“Practice until you cannot do it wrong.” (Cathy Keeton)
Cathy Keeton is a phenomenal dressage instructor here in East Tennessee. She’s mostly retired these days, but on occasion I can still persuade her to coach me.
“Practice until you cannot do it wrong” does NOT mean wear your horse (or you!) OUT!
Practice until you cannot do it wrong is another way of saying, “practice does not make perfect; PERFECT practice makes perfect.”
Practice until you cannot do it wrong is another way of saying slow down, relax, and enjoy the journey.
Practice until you cannot do it wrong is another way of saying appreciate and celebrate every tiny improvement.
Celebrate. Every. Tiny. Improvement.
In riding, that means reward your horse for every “try.” (It may be helpful to also consider “try” as a noun, as many western trainers do when they talk about how much “try” a horse has.) Our reward is typically some form of release – either through the reins, our seat/leg aids, or a combination.
In eating, “practice until you cannot do it wrong” means being mindful of every tiny improvement in your eating habits. Celebrate every tiny improvement.
Here are some ways I’ve been “practicing” better eating habits.
Did you add candles to your table? YAY, YOU!
This bit of elegance helps remind me to appreciate the food I have available in abundance, to savor each flavor, to relax and focus on the meal at hand, and to regard eating as an occasion to dine and relax for a few moments, as opposed to merely chowing down to fuel myself.
Did you opt to serve your food on a luncheon-sized plate instead of a large dinner plate? YAY, YOU!
The visual of having a smaller plate that is full of food is much more positive than having a large dinner plate that looks only half-full – yet has the very same amount of food.
Did you choose to take half the serving size your “old self” would? YAY, YOU!
As I get reacquainted with my 5’2” frame and what a “normal” weight would be, I am recalibrating my notions of how much food I actually need. I do not need the same size serving as a man. I do not need the same size serving as a much larger woman. I need the size serving that is appropriate for me. I have a medium-sized frame, so I just don’t need much fuel. (read: Easy Keeper Red Mustang Mare.)
Did you choose to leave the last three bites on your plate? YAY, YOU!
I know, I know – wasting food is a horrible thing to do. But, if I’ve slipped up and put too much food on my plate, it is important that my second line of defense against overeating comes into play, which is: stop eating when you’re full, no matter what food remains on the plate. Better to “waste” it than “waist” it!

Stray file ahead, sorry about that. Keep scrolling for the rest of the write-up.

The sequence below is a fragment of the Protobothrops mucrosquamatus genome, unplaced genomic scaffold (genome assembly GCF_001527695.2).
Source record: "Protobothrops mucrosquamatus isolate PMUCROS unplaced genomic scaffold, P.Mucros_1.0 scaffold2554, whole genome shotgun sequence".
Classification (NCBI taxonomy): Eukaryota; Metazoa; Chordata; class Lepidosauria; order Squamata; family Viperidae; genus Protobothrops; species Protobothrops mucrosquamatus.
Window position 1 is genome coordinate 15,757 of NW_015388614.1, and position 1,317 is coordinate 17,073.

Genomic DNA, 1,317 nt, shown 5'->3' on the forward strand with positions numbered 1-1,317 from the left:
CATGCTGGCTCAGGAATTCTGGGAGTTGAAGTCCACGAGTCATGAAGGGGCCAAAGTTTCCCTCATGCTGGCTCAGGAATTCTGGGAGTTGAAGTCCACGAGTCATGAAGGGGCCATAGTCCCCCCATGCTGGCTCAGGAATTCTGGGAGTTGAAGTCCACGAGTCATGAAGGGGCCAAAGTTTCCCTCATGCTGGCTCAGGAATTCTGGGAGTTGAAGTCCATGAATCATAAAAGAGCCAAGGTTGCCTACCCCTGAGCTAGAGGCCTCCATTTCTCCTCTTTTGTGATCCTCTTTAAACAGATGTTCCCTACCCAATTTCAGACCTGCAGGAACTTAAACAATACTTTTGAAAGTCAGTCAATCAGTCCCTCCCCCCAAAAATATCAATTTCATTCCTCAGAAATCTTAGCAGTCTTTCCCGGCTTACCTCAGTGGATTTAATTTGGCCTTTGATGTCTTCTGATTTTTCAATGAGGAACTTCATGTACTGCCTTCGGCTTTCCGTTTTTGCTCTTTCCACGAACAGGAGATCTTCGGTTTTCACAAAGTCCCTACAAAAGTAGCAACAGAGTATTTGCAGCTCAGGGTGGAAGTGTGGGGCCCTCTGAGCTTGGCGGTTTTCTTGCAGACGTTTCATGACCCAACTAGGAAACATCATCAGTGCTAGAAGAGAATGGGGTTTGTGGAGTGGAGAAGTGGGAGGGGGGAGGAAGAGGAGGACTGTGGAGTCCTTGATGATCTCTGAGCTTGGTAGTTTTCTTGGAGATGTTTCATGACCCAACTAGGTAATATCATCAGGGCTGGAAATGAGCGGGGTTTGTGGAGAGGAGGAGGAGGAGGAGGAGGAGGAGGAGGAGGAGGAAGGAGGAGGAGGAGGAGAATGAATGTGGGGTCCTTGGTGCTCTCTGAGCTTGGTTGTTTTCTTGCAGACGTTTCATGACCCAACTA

Why is it so important to celebrate every tiny improvement?
Because it is those tiny changes that all add up to the BIG WIN!!!
I didn’t get myself fat with one two-week vacay filled with seven meals a day plus snacks and all of it rich, calorie-laden delicacies, folks.
I got myself fat one tiny negative change, one tiny negative choice, at a time. The extra handful of chips. The stress-induced, “I just do NOT have time to cook tonight, so fast-food burger and fries, here I come. Might as well add a milkshake since I’m already indulging.” The second cookie. The donut at the office meeting. Over time, all those negative choices add up.
In the same way, all the new positive choices I am making are starting to add up to an entirely new way of thinking about food, selecting food, and consuming food.
Parallel to this, my work with Kaliwohi under saddle is also about making tiny corrections and celebrating tiny improvements.
Recently, I asked Cathy to coach us on bending. The entire lesson was at the walk (those of you who have studied under “old school” type dressage instructors understand how taxing a “walk lesson” can be!) But Kaliwohi’s improvement on nose-to-tail flexion through the circle was incredible!
Tiny improvements in his shoulders tracking properly and neither pushing through his outside shoulder nor falling in on the circle. Tiny improvements in his relaxation so he doesn’t use “speed evasions” – either speeding up or stopping altogether – to avoid stretching his stiff side.
There are tiny improvements in my own seat and leg cues, as well. As I learn about my young mustang, and where he presently feels less confident or coordinated, I now understand that I need to give him plenty of support with my legs at whatever spot he starts to veer out or in with his shoulders in an effort to avoid bending through his barrel. As we repeat a circle, I learn to give him that extra bit of support just before he starts to lose his bend, and this helps him be successful throughout the entire circle. With the next repeated circle, I give him a little less support and see if he can maintain bend on his own; if he starts to fall out or in, I give him support and guidance until he resumes his bend. With each circle, his understanding grows, his balance and bend improves, and he begins to maintain bend on his own.
Practice until you cannot do it wrong.